Local events matter for small businesses in colossal ways. The more often you attend and participate in these events, the better known you become to the people who live and work within your community. If you’re the only vendor or business in your industry that is represented in these smaller, local events, the people you meet as a result will be far more likely to associate your business when they have problems you can address than competitors that did not have the opportunity to make an impression on them.
But that’s just one small piece of the pie. These are a few other, important reasons your business should participate in local events.
1) Fewer Competitors on Hand
Many local events planning for smaller audiences and seeking to appeal to all visitors will limit the number of vendors in specific industries so there can be a greater variety. This gives you a more dedicated audience than you would experience at a trade show where you may have multiple competitors vying for attention from the audience. The fewer competitors you’re dealing with, the greater the results of your attendance are likely to be for your business.
2) Captive Audience
Not only do local events deliver a more captive audience with fewer vendors, but it also delivers a local audience. For most businesses, it’s an audience rich with your target market group. That means you’re making more productive “touches” with each new person you meet. Since your audience is less likely to encounter others in your industry at a single local event, the impact of meetings with members of your target audience happens to be greater.
3) Affordable Exposure to Your Target Audience
It isn’t inexpensive to set up booths at major trade shows and other events. Add travel costs, food, and lodging on top of that, and the costs can really add up. That isn’t always the case when opening booths at local events. Participating in local events allows you to pack up and go home each night for a home-cooked meal while not having to spend on hotels and transportation.
4) Interesting Opportunity to Know Your Audience Better
From church events to county fairs, harvest festivals to haunted houses, service club events, business builder events, and even events that take place at local entertainment areas (lakes, beaches, amusement and entertainment areas, etc.), think of all the local events that happen in a year.
Each one of these events draws different and specific members of the community. There may be some crossover between the two, but the better you understand each local event, the more appropriate you can make your presence for that specific event. You want to take the time to understand your audience and what motivates them so you can anticipate and meet their needs with your promotions and giveaways.
5) Boosted Internet Presence
One of the unexpected side effects of attending local events is that you get to build a bigger, stronger, and better Internet presence for your building in the process. One of the first ways to do this is by building backlinks to your website. Gain these by linking them from the event website to your website. Most links encourage participants and vendors to do exactly that and it works for the good of both groups. The other way is by promoting your attendance via social media. Whether in the days leading up to the event when you Tweet or post about going or during the event itself, when you invite others to do the stop by your booth and say, “Hello.”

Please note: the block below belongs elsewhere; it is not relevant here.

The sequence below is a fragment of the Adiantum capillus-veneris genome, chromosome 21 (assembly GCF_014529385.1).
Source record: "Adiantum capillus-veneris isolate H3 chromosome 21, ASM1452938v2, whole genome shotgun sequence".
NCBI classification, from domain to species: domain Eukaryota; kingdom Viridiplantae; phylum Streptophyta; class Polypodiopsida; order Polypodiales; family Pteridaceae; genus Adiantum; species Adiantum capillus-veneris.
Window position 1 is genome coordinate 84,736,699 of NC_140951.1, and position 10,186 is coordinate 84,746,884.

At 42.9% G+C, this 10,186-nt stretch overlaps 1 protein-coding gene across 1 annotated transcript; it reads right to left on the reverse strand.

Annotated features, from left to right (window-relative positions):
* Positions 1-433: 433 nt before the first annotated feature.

6) The Building of Better Brand Recognition Locally
Branding on the local level is even more important than many people who operate small businesses in small towns realize. At least on the local level. While people may not remember the name of your business, they will often recognize the logo in association with what your business does.
At local events, you can drive that message home by printing reusable cotton or canvas bags with your logo and giving them out. It will help to solidify your brand, locally, and build greater recognition and association between your brand, or logo, and your industry within the community. The more events you attend in a year, the greater the opportunities that will come from your attendance.
Making More From Your Participation
Before you attend, however, there are some things you should do so that you can make the most of your appearance. First, you should conduct research and ask some important questions. Some of the questions you’ll want to have answered include:
- How much does it cost to purchase a booth and what comes with that price?
- How many people attend the event in a typical year?
- What kind of social media presence does the event have?
- How long has the event been going on?
- Are most attendees local or from out of town?
- What kind of people attend? Computer geeks, builders, business owners, etc.
The more informed you are about the audience and attendance, the better choices you can make about how to decorate your booth, the types of promotional items to bring along, and whether they are even the right audience for your goods and services. For example, giving reusable grocery bags and similar items might be the perfect choice for local events that promote the planet while they may not be as welcome at pro-plastic events. Of course, these events might find the idea of rPET (recycled polyethylene terephthalate – rPET is much easier to pronounce) recycled shopping bags and totes somewhat appealing.
While attending local events is important for businesses, it’s even more important to present your products and invest your time and money working events that are likely to draw members of your target audience. Don’t forget, though, to do your research well and bring along plenty of “swag” that is likely to appeal to people attending these events. Doing so will help you get the best possible outcome from your local event attendance.